|The TL/DR Synopsis||Synopsis: The story of a curious episode in which one of the famous Enigma encryption machines was stolen from a museum, eventually being recovered from a mysterious figure who called himself The Master. The Master’s messages to the police were thought to contain coded clues.
Includes links to: (a) numerous news reports about the theft, investigation, and recovery of the Enigma, and (b) links regarding the Dali painting that inspired the title for the post.
In World War II, the Nazis used an ecnryption device called Enigma, whose codes they thought were unbreakable. A British team at Bletchley Park, led by Alan Turing, broke Enigma, which gave the Allies undiluted access to German orders and intelligence. The breakthrough has been estimated to have shortened the war by as much as two years and Churchill said that Turing made the single biggest contribution of any individual to the Allied victory.
I’ve been interested in Turing for more than a decade, which is one of the reasons that he turned up in a fictional guise in my novel Luck and Death at the Edge of the World (or an artificial intelligence emulating him did).
Mine isn’t the only fictional tale in which Turing has guest starred. Among others he’s appeared in Rudy Rucker’s Turing & Burroughs: A Beatnik SF Novel, in Christos Papadimitriou’s Turing, A Novel About Computation, and in Greg Bear’s award-winning short story “Tangents” (collected in the book of the same name).
One of my current projects is a review of Turing’s fictional appearances entitled Conjuring Turing: the Fictional Afterlife of Alan Turing–Rucker, Papadimitriou, and Bear have all agreed to participate. Authors I haven’t signed up yet include Neal Stephenson for his novel Cryptonomicon and Janna Levin for A Madman Dreams of Turing Machines.
All of which is a way of introducing an entertaining little anecdote. This is one of the stranger tales I’ve come across involving the famous Enigma code machine that occupied so much of Turing’s time.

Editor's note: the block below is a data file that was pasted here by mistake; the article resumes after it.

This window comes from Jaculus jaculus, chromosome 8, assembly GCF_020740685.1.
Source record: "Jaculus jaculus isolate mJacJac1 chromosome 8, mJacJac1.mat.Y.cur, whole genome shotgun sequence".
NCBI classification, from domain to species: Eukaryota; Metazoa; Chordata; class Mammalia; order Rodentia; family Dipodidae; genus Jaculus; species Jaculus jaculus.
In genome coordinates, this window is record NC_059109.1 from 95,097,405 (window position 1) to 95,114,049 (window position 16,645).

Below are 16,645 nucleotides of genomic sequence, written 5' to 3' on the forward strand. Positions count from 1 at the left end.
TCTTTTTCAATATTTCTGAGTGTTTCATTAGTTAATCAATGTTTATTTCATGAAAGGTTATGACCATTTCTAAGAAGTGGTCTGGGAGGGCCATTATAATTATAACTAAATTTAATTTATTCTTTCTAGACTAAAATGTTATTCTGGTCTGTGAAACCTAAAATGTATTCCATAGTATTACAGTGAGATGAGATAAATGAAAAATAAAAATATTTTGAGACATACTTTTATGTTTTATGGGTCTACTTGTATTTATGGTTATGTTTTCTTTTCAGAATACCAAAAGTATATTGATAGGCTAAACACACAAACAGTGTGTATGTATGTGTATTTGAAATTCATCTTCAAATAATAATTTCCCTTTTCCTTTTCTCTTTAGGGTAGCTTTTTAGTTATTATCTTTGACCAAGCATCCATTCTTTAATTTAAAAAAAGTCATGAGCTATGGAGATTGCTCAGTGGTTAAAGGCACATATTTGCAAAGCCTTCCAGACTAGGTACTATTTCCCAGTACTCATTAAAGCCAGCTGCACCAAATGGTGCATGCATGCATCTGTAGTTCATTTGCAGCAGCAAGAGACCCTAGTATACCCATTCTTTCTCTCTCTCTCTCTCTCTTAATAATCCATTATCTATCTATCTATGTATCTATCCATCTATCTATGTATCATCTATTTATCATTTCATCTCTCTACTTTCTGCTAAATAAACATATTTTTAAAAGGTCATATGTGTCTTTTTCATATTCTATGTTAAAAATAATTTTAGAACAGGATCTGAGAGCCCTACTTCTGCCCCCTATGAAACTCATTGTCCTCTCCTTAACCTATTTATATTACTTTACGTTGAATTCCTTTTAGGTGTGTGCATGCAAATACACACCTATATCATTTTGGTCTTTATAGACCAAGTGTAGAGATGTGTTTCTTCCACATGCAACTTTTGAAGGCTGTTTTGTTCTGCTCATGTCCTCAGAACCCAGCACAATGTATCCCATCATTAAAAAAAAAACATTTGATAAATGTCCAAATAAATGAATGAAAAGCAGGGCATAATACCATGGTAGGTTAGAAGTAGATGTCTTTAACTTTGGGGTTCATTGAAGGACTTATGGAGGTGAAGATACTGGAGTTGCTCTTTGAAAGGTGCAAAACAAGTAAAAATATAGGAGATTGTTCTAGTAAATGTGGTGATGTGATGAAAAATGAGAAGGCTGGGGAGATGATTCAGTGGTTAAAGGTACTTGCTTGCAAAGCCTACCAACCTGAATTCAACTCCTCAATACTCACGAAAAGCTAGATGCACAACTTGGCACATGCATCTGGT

On April 1, 2000 someone pulled an April Fool’s heist, stealing one of only three Enigma code machines in the world from the Bletchley Park Museum. The Abwehr Enigma G312 machine was valued at £100,000.
Police believed that the machine had simply been carried out of the historic site, but don’t blame Bletchley Park. The theft resembled a magic trick–the Enigma machine was secured in a glass cabinet which was not broken in the theft. An alarm system was in use and volunteers were watching over the site’s displays. Whoever carried out the theft was either very lucky or, more likely, very professional. And they may have had a man inside because the theft happened just a week before a new infrared security system was to be installed.
If that sounds like a movie, just wait.
What had happened to the machine was a mystery for several months. Then, in September 2000, police began receiving letters from a man who referred to himself as “the Master,” who claimed to be acting on behalf of a third party who had innocently purchased the machine, not knowing that it was stolen.
At one point, the police entertained the charmingly recursive theory that the letters from the Master contained coded clues as to the Enigma’s location and called in expert code breakers to decipher messages about a stolen encryption machine. (Disappointingly, I haven’t found any information on where this trail led–if anyone out there knows, email me, and I’ll update this post.)
The Master’s letters demanded £25,000 for the machine’s return, to be paid by October 6, 2000. Bletchley Park announced that it would pay the ransom and had the money ready, but even as the deadline passed the Master failed to make contact to collect it.
Two weeks later Jeremy Paxman, a television presenter at the BBC, opened a parcel at his office and found the Enigma machine inside. It was missing a few parts, but these were later delivered as well.
Ultimately a dealer in World War Two memorabilia named Dennis Yates was charged with “handling” the stolen merchandise after admitting that he sent the letters and delivered the machine to Paxman. Yates was scheduled to stand trial at Aylesbury Crown Court, but decided at the last moment to plead guilty and was sentenced to ten months in jail.
In court, Yates said he had become involved in a scheme which soon passed out of his control and that his life had been threatened by persons involved in the theft. He never named the actual theives and they were never caught.
Note: The title of this post is an allusion to a painting by Salvador Dali called The Enigma of Desire — My Mother, My Mother, My Mother (1929). Details of its creation and underlying psychology can be found here.